3. Nuvolari (Alfa Romeo)22m28.2s
4. Chiron (Alfa Romeo)22m42.8s
5. Brivio (Alfa Romeo)22m52.4s
6. Tadini (Alfa Romeo)23m11.4s
7. Comotti (Alfa Romeo)23m15.4s
8. Dusio (Maserati)24m35.4s
9. Soffietti (Maserati)25m20.4s

After the third lap Varzi passed the grandstand but Rosemeyer did not appear. Since the German had a free track after passing Nuvolari, he drove faster than before and at the ascent to Spoltore had an accident. His Auto Union skated off the circuit at a left turn when one rear brake locked up. Rosemeyer dived into a ditch tail first and while skidding grazed four road marker stones. He then aimed between a telegraph pole and a stone wall, quickly changed into second gear, and in a flash was back onto the road. Later Professor Porsche measured the gap and found that the car was 6 cm (2-1/4 inches) wider than the opening which explained the deep scratches in the telephone pole and the stone wall plus the damaged wheel hubs on the car. Rosemeyer immediately noticed that the right rear wheel was buckled and had it changed at the half-way emergency depot at Capelle. He had lost 3m30s and was passed by the entire Alfa Romeo team. With a new rear wheel the German stormed along the straights at full throttle. As he rushed past the grandstands it was seen that the tail on Rosemeyer's car was severely caved in but the driver was unaware of it. At the end of this lap Chiron stopped at the pits to change two spark plugs. It was the beginning of many more pit visits which severely delayed him. Dusio and Soffietti stopped their Maseratis at the pits to retire after a brief inspection, the first for a broken oil pump, the second for engine trouble. Varzi maintained his lead with a race average of 145.270 km/h after three laps with the field in the following order:
1. Varzi (Auto Union)31m50.2s
2. Nuvolari (Alfa Romeo)33m33.4s
3. Chiron (Alfa Romeo)33m50.4s
4. Brivio (Alfa Romeo)33m55.4s
5. Tadini (Alfa Romeo)34m25.4s
6. Comotti (Alfa Romeo)24m25.4s
7. Rosemeyer (Auto Union)25m15.4s
8. Dusio (Maserati)
9. Soffietti (Maserati)

After 4 laps Rosemeyer was fiercely pursuing the cars ahead. The times recorded at the flying kilometer showed that despite the strong wind blowing across the road he was pushing purposefully on the straights. On lap four Rosemeyer was timed at exactly 13 seconds, equal to 276,923 km/h. Varzi was timed on the second lap at 13.8s equal to 260,869 km/h while Nuvolari could do no better than 15.2s equal to 236,842 km/h. With Pinacuda, Soffietti and Dusio out of the race, only seven cars were left with over 400 km still to race. Varzi's advantage had risen to over two minutes, although he had slightly decreased the pace, driving a lap of 10m44s. Nevertheless Nuvolari could do no better than 11m05s. Varzi was leading with a race average of 144.300 km/h after four laps in the following order:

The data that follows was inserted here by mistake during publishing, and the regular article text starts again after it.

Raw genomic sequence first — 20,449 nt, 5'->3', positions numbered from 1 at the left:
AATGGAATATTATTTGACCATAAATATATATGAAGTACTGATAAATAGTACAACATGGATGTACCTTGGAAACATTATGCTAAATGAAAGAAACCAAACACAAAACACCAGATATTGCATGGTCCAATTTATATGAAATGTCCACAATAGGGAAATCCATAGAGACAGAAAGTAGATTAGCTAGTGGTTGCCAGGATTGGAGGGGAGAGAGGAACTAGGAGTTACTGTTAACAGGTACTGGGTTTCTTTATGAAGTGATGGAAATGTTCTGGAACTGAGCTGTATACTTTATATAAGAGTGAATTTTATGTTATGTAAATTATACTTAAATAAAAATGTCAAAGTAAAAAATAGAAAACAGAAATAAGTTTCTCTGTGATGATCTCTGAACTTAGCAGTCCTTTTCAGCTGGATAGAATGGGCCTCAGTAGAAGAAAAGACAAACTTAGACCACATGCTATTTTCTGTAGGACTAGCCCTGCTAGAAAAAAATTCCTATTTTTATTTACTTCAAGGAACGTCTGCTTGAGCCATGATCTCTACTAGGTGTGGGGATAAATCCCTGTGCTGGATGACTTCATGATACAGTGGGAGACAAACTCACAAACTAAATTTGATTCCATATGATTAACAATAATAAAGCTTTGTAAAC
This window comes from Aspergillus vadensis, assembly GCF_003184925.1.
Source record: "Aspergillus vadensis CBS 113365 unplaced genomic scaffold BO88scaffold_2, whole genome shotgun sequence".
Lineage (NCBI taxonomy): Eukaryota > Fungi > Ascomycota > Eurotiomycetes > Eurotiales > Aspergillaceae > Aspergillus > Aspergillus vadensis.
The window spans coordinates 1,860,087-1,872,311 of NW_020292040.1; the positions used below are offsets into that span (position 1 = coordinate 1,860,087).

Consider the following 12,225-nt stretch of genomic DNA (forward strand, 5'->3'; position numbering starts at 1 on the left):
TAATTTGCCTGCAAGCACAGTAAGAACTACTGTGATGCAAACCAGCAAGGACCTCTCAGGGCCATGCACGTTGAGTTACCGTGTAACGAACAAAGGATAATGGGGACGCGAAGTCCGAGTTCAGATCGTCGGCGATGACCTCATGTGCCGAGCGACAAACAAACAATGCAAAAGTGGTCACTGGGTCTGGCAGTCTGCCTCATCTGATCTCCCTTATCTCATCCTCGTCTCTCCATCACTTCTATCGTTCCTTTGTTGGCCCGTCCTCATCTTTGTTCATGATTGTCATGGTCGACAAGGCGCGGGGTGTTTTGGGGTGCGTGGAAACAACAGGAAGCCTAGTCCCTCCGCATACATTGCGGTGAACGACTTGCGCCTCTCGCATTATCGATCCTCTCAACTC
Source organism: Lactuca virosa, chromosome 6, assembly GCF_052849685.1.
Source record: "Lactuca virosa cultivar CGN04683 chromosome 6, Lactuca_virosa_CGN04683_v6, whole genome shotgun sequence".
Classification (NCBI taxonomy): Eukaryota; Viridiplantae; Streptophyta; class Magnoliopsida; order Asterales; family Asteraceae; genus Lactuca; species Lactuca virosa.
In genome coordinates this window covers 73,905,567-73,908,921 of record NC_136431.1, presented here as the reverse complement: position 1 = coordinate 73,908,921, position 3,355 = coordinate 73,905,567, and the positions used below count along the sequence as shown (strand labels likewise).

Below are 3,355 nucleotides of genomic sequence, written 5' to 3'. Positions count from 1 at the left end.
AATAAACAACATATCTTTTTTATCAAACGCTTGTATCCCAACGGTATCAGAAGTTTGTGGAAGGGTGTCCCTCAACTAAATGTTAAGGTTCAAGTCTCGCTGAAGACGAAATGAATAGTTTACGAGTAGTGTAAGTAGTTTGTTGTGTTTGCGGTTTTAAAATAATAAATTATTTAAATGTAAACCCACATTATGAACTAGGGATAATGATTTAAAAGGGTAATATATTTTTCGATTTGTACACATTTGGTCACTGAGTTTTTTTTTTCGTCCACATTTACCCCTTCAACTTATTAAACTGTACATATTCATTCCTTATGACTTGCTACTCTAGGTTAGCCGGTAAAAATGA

1. Varzi (Auto Union)42m42s
2. Nuvolari (Alfa Romeo)44m46s
3. Brivio (Alfa Romeo)45m36s
4. Tadini (Alfa Romeo)45m38s
5. Comotti (Alfa Romeo)45m56s
6. Rosemeyer (Auto Union)?
7. Chiron (Alfa Romeo)46m08s

At the end of lap five, a quarter of the race, Varzi's crossed the finish line after 53m28.4s, an average speed of 144.744 km/h. On the sixth lap Nuvolari made an effort to close the gap to Varzi with a lap in 10m55s. Despite this, the advantage of Varzi did not decrease, and after seven laps the gap between the two was 2m30s. Tadini had lost two places while changing spark plugs. On lap seven Nuvolati drove an even better lap in 10m50s, which was to remain his fastest. Rosemeyer constantly made up time and raced his way past the three Alfa Romeos ahead, driven by Chiron, Tadini and Comotti. On lap seven the German moved past Brivio into third place. Chiron, who was still recovering from a recent bout of influenza, was dealing with the continuous problem of plug trouble and fell far behind. Brivio was also delayed with plug failures which had to be cured in the pits. Varzi completed lap seven after 1h15m4.6s at an average speed of 144.332 km/h. Until the ninth lap the race average speed was to remain higher than the fastest lap record, set last year by Guy Moll at an average of 142.672 km/h. After eight laps the four leading drivers, Varzi, Nuvolari, Rosemeyer and Brivio were widely separated on the circuit, which made the race a bit monotonous.
      On the tenth lap, exactly half of the race, Varzi, Nuvolari and Brivio stopped to refuel. Varzi changed rear wheels and added fuel in 1m05s. Nuvolari took only fuel and was serviced in 1m07s. Rosemeyer refueled and also changed rear wheels. Brivio did likewise in 1m20s. Varzi was leading in 1h51m19s at an average speed of 139.062 km/h after ten laps in the following order:
1. Varzi (Auto Union)1h51m19.0s
2. Nuvolari (Alfa Romeo)1h55m05.2s
3. Rosemeyer (Auto Union)1h57m56.6s
4. Brivio (Alfa Romeo)1h58m03.6s
5. Comotti (Alfa Romeo)1h58m48.4s
6. Tadini (Alfa Romeo)2h02m49.0s
7. Chiron (Alfa Romeo)2h03m46.0s

On lap 11, Varzi's average speed dropped to 137.248 km/h and Nuvolari made up 39 seconds to Varzi. The crowd gained hope and cheered the Mantuan who was still over 2m20s behind. After 12 laps, Varzi led in 2h15m00.2s at 137.569 km/h average speed, followed by Nuvolari in 2h17m24s, who had failed to close the gap. Rosemeyer, who had gained almost half a minute on Nuvolari in 2h19m57s, Brivio in 2h20m45.4s who had to stop for a new rear tire. Comotti was fifth in 2h24m23.8s ahead of Tadini and Chiron.